30 April, 2015In the framework of the IndustriALL Global Union MENA conference on "Building Union Power through Organizing" some 15 women from Lebanon, Morocco, Tunisia, Iraq, Jordan and Egypt from the petrochemical, auto parts, oil and gas, and textile sectors met in Beirut to form a women’s regional network.
Women in the region have many achievements, but they have not been championed by trade unions. Nevertheless civil society associations seem to be more conducive to women’s participation.
Some of the meeting’s highlights were the following:
In Tunisia women get involved in trade unions at the expense of the family. In Iraq the women say they need their parents’ consent to attend union activities, even though they work side by side with men at the factory.
In Morocco two thirds of the 8000 people who work in the electric cable parts sector are women. The women suffer a lot, also for health reasons. They are forced to work very fast and then suffer from muscular stress injury or repetitive strain. It is a health hazard.
In Morocco there are improvements in legislation and codes, but there is a gap between laws and what happens on the ground. Some women do not get paid, laws are not implemented in industry, pregnant women have no access to work, and marriage and children limit career development. “Women have unpaid work, unequal pay, no work-life balance.” Family responsibilities affect women’s future. Women working in the informal sector are the most vulnerable. Little attention is paid to women’s issues in negotiations, and their needs are not reflected in actions and demands. Sexual harassment is not taken seriously.
In Tunisia 85 percent of the textile industry is made up of women, and it is growing. Nevertheless hygiene and the lack of toilets is serious. The issues on the spot need to be addressed. Women need to aspire to higher positions, but they don’t do it because they are shackled by their daily lives.
Involvement of women in Egypt in the oil sector is practically nil. In time the men are becoming more supportive, but still the women are reluctant to participate.
In Jordan in the textile industry 60 percent of the workforce are women. Maternity leave is a burden to the employer. Now social security covers it. There are many language and cultural barriers in the textile industry in Jordan because nine nationalities work there. Working hours are long, between 8 and 10 hours a day. The productivity targets are high and leave no time for toilet breaks. Thus the Jordanian women prefer to stay home or to look for another job. Sexual harassment is one more reason why some women quit.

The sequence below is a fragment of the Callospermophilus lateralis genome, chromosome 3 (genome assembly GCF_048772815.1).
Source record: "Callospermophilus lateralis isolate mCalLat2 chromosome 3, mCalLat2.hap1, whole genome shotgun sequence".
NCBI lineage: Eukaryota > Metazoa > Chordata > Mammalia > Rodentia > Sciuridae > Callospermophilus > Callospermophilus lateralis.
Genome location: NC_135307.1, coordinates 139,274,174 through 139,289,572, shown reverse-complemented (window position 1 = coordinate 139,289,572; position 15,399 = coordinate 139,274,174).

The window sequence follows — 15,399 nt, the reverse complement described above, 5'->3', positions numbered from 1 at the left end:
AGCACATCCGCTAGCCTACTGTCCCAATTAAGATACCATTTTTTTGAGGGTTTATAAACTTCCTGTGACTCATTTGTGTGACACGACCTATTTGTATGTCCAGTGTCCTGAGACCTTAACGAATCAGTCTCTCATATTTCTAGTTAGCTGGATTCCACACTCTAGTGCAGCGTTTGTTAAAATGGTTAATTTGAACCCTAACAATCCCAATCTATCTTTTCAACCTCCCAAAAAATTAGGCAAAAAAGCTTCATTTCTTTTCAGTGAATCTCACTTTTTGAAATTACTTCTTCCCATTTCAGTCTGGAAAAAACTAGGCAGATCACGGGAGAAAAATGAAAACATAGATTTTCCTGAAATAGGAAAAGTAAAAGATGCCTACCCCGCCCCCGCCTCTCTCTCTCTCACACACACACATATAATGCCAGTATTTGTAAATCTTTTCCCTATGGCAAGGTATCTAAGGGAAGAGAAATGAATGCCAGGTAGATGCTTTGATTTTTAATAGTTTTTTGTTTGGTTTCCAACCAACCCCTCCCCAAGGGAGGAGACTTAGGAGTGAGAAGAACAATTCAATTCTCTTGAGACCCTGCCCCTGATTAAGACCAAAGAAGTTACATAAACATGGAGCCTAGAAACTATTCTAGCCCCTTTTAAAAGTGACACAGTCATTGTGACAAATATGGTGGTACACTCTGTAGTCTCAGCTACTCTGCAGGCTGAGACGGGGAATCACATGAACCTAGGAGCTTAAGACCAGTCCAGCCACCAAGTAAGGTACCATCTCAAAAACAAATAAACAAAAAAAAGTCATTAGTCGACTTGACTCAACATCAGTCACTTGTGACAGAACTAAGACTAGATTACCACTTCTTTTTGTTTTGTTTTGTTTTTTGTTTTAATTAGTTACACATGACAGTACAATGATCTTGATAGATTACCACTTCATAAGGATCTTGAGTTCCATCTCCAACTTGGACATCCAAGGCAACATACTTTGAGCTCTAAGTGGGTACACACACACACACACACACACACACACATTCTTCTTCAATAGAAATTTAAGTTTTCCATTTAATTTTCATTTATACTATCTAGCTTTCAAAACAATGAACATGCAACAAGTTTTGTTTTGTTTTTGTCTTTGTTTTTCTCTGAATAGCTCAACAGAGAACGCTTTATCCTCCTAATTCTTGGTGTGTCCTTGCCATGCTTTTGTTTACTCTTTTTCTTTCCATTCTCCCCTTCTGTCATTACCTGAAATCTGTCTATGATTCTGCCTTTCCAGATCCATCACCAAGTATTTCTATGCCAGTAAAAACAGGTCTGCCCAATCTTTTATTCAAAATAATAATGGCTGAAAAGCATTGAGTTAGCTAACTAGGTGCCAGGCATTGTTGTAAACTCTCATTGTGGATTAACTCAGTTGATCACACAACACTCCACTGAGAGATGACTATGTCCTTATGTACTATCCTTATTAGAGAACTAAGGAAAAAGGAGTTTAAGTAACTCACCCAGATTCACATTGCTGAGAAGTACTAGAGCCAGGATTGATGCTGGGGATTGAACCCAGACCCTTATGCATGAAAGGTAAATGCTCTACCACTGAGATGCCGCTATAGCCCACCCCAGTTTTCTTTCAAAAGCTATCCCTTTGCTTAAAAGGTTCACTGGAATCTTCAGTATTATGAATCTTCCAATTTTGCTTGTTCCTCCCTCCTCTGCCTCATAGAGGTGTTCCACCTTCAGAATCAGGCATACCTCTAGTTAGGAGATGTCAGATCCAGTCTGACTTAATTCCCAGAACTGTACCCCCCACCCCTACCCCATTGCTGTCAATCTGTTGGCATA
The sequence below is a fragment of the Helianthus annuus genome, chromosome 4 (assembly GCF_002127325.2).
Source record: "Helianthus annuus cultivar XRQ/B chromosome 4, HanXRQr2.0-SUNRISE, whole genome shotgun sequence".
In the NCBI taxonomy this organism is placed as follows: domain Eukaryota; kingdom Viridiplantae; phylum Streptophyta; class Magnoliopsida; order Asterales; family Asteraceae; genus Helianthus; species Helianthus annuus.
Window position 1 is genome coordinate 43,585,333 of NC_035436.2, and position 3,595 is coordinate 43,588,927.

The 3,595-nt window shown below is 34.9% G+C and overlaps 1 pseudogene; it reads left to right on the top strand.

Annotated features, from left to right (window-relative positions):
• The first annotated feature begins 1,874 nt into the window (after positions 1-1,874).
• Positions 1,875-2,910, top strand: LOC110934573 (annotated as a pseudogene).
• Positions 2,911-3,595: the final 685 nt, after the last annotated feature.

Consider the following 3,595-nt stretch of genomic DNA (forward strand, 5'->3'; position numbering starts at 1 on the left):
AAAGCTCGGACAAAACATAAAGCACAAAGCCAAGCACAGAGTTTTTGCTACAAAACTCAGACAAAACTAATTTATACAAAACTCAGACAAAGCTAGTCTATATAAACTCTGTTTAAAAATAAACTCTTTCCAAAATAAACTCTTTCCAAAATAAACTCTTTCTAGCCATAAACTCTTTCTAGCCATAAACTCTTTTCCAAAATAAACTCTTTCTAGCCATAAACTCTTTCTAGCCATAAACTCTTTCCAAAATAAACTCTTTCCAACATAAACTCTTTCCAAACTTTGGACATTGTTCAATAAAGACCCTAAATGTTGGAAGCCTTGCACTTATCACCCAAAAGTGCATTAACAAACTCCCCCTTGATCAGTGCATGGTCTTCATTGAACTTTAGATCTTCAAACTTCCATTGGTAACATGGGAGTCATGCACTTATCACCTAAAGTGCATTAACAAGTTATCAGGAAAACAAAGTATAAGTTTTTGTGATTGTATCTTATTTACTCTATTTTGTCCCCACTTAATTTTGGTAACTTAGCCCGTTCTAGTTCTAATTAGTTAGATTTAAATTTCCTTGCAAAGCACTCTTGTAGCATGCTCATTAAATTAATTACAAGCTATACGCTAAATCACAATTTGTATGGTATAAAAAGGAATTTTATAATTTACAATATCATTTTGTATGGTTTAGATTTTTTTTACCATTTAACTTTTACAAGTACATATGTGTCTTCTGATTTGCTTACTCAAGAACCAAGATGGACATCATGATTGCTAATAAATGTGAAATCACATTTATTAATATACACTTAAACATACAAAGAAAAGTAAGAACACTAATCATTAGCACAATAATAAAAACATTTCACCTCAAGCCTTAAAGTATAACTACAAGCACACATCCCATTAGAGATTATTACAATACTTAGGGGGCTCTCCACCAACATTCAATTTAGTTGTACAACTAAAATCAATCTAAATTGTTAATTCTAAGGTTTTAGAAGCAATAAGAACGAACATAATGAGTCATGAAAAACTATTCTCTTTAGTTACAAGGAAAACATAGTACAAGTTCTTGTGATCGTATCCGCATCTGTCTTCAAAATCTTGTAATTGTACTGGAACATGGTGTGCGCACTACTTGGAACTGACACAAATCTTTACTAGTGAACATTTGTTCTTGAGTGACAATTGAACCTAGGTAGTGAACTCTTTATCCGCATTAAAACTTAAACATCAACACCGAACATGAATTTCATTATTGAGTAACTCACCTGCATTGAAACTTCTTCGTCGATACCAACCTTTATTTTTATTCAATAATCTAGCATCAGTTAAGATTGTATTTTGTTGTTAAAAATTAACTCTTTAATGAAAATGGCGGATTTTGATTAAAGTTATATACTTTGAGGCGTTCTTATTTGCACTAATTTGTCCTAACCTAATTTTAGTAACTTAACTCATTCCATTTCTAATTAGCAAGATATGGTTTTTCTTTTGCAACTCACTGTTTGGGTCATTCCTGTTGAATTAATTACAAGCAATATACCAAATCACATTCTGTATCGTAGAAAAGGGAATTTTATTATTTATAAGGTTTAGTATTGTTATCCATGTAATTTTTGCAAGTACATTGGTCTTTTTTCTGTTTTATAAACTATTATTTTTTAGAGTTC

Violence against women was addressed as a priority theme. There are multiple types of violence at work. Sexual harassment is rampant in the textile sector. However it is difficult to prove. In addition women work far away from home, and transport arrangements are not safe. Women need someone to go to because men rarely consider it to be a problem.
In different countries wars and religious conflicts limit women’s participation.
Let the women break down the wall, let the women impose themselves,
Hashmeya Muhsin demanded.
Despite the serious challenges facing women at work and in union work, good practices in the region also show how far these women have come. The IndustriALL women’s network in Morocco was presented. The network meets regularly, conducts activities and education activities bringing women from different union national centers to work together on the key issues and to promote working women’s union participation.
Participants emphasized that women need training to overcome psychological barriers, training on ILO conventions for example and training to upgrade their skills, also in reporting.
The women worked out the following objectives for the regional network:
- Complete the establishment of women’s networks at the national level for the affiliates – the regional network must be linked to national level networks
- Take measures to ensure access of women to leadership positions
- Increase training sessions for capacity building of female unionists, provided that men are involved and engaged – what is needed is capacity development on gender for union leaders
- Conduct workshops and training for women only – it would be good to organize an exchange so that women leaders from other Arab countries can attend these sessions each time
- Make affiliates engage women and promote their participation at events
- Urge affiliates to celebrate International Women’s Day
- Ensure media focus on women’s affairs
- Launch campaigns in order to enforce women-related laws – the laws that are there are not enforced, and where there is no law, it needs to be passed
- Agree on a strategy to combat violence against women at work through campaigns, training, laws, advocacy
- Organize the unorganized sectors in order to expand membership and create awareness.
Monika Kemperle concluded the meeting by praising the women’s good work:
IndustriALL will definitely give support to this women’s network. These women are an example to everyone on how to meet challenges and keep on fighting.